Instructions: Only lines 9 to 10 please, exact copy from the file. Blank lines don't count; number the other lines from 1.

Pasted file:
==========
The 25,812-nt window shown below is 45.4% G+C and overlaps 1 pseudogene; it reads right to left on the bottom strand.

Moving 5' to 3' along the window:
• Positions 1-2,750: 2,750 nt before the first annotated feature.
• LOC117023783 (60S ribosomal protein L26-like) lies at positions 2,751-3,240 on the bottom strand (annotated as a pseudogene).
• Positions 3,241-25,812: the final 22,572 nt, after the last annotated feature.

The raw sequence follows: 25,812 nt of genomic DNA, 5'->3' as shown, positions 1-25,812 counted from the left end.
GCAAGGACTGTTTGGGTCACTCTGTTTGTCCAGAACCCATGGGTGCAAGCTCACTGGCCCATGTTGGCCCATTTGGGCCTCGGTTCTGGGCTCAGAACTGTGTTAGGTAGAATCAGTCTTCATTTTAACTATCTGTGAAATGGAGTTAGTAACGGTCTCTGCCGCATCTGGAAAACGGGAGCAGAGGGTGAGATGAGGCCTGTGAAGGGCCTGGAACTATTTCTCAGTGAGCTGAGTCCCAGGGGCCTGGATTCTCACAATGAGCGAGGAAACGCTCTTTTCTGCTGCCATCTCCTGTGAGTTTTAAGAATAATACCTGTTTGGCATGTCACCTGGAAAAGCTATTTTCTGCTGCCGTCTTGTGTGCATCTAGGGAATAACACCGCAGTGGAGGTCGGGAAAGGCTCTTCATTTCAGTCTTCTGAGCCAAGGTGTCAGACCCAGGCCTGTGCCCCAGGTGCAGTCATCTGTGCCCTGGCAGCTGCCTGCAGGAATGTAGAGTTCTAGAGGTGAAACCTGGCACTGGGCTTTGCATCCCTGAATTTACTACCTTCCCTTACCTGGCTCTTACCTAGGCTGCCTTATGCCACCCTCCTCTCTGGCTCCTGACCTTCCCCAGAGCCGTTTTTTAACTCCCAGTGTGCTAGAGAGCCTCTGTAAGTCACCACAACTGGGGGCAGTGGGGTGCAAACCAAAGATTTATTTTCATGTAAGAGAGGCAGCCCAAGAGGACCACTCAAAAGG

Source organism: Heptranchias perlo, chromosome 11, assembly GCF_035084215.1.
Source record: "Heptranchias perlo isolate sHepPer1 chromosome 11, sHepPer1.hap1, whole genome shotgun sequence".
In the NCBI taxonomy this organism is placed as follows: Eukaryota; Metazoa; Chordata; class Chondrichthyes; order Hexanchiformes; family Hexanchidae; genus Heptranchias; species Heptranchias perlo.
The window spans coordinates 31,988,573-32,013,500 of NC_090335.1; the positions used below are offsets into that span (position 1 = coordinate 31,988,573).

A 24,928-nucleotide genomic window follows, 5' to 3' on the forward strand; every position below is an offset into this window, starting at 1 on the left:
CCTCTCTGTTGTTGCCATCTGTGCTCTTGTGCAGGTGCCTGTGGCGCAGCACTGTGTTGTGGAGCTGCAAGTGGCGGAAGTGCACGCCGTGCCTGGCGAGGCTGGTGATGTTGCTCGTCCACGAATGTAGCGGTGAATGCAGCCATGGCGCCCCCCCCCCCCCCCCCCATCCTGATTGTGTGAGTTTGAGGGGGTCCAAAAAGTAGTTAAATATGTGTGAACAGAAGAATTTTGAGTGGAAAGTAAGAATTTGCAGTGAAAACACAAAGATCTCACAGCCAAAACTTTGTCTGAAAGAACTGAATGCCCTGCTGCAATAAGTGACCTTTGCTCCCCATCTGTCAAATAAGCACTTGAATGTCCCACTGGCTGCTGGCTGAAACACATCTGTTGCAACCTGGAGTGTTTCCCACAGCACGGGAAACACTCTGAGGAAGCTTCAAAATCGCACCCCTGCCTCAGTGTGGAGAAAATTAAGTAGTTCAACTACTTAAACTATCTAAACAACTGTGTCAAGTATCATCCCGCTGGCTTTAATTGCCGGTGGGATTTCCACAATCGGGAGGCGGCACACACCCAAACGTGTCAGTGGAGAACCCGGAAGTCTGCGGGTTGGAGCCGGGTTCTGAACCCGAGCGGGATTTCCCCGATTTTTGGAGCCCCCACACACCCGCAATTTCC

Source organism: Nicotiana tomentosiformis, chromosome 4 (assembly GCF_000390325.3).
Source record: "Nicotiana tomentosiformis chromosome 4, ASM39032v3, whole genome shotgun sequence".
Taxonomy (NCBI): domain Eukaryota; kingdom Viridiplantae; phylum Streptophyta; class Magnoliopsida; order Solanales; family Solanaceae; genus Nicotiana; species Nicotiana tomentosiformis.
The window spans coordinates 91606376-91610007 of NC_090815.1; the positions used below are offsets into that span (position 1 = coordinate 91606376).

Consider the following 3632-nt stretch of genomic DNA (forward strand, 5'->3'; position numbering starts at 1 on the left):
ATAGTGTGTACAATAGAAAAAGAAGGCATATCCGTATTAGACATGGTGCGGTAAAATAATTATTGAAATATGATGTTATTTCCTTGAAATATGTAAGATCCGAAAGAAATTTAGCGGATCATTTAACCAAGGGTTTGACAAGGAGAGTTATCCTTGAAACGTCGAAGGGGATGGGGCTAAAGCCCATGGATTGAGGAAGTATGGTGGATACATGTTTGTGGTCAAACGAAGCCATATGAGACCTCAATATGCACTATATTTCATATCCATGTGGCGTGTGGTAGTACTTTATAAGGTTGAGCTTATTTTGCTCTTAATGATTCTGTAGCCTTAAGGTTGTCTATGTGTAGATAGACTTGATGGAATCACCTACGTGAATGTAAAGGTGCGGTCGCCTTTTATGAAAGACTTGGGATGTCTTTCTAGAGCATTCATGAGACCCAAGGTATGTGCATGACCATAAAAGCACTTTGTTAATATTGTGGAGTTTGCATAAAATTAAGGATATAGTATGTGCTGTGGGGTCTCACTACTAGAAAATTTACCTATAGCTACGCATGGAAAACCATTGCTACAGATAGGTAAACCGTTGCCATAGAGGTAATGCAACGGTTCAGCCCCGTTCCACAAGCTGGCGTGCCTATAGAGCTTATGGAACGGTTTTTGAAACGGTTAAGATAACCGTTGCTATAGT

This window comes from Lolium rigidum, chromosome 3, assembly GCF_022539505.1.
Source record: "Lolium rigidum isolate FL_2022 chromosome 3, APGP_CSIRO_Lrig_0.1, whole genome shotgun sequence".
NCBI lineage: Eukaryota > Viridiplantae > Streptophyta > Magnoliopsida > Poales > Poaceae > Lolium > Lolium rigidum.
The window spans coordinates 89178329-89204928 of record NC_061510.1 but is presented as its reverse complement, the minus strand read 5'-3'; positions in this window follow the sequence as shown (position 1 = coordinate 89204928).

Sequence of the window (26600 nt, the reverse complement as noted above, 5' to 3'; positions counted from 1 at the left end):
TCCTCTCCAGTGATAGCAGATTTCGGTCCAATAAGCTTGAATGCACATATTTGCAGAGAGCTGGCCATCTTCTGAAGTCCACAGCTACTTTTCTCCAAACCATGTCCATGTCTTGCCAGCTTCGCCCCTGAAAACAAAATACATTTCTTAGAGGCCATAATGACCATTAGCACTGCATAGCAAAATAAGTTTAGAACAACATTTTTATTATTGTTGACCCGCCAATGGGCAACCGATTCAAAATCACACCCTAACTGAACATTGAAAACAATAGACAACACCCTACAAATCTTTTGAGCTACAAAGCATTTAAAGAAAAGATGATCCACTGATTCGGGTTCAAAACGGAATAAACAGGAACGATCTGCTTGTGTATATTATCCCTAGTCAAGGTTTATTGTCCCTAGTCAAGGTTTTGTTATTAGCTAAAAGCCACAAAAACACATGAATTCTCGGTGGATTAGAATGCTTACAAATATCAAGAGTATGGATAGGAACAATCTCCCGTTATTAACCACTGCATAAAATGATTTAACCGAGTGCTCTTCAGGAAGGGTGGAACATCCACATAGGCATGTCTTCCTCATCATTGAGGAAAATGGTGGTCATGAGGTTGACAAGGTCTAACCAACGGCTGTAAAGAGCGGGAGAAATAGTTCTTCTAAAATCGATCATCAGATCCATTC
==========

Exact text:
Source record: "Heptranchias perlo isolate sHepPer1 chromosome 11, sHepPer1.hap1, whole genome shotgun sequence".
In the NCBI taxonomy this organism is placed as follows: Eukaryota; Metazoa; Chordata; class Chondrichthyes; order Hexanchiformes; family Hexanchidae; genus Heptranchias; species Heptranchias perlo.